Before he passed away, an interview
with one of the oldest survivors from
that time: What do you remember, Apu?
—Lemon groves, moss-slippered caves, terraced
plots for grain. The ancestors ate from plates
of beaten brass and gold. When soldiers came
to clear our land for their new city, they ordered us
to move our homes from the presidencia. We could live
farther away, on the outskirts. Or else they’d shoot
the animals: our chickens and pigs, our horses
and goats. How then could we continue honoring
the gods? They carved roads through our mountain
fastnesses, built churches and depots and schools.
They talked of all the great new changes coming
while quarry stones skittered down the gorge.
In response to Via Negativa: Colonial.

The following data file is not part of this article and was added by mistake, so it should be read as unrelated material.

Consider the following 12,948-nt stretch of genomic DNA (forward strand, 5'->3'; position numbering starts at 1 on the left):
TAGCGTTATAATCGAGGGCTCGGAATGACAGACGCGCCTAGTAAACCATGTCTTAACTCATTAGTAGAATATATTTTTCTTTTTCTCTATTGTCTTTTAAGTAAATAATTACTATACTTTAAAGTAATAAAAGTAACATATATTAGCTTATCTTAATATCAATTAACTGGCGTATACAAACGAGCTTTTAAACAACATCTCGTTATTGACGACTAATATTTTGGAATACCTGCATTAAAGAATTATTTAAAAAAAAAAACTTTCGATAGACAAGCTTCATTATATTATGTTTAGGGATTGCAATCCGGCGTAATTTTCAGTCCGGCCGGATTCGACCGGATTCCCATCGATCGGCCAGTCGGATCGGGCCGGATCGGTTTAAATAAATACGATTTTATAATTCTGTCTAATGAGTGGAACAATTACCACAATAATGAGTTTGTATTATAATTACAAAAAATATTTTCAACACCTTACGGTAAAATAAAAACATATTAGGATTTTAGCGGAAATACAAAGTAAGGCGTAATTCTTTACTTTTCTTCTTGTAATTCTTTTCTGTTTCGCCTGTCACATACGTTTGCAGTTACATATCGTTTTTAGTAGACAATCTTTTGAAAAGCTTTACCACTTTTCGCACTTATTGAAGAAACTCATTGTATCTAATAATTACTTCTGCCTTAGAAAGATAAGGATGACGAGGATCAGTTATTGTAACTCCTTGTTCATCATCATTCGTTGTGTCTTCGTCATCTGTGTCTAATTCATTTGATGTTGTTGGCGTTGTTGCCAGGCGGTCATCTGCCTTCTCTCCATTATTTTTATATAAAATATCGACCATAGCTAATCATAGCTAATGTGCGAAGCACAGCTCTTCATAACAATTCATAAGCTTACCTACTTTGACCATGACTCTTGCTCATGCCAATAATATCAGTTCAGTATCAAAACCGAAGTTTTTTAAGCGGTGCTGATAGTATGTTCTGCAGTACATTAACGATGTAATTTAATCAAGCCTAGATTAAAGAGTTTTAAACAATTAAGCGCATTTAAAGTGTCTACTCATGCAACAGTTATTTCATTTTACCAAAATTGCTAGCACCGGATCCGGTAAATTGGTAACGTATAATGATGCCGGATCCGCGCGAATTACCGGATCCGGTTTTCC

Poet Luisa A. Igloria (Poetry Foundation web page, author webpage ) is the winner of the 2015 Resurgence Prize (UK), the world’s first major award for ecopoetry, selected by former UK poet laureate Sir Andrew Motion, Alice Oswald, and Jo Shapcott. She is the author of What is Left of Wings, I Ask (2018 Center for the Book Arts Letterpress Chapbook Prize, selected by Natasha Trethewey); Bright as Mirrors Left in the Grass (Kudzu House Press eChapbook selection for Spring 2015), Ode to the Heart Smaller than a Pencil Eraser (Utah State University Press, 2014 May Swenson Prize), Night Willow (Phoenicia Publishing, 2014), The Saints of Streets (University of Santo Tomas Publishing House, 2013), Juan Luna’s Revolver (2009 Ernest Sandeen Prize, University of Notre Dame Press), and nine other books. She is a member of the core faculty of the MFA Creative Writing Program at Old Dominion University which she directed from 2009-2015. In 2018, she was the inaugural Glasgow Distinguished Writer in Residence at Washington and Lee University. When she isn’t writing, reading, or teaching, she cooks with her family, knits, hand-binds books, and listens to tango music.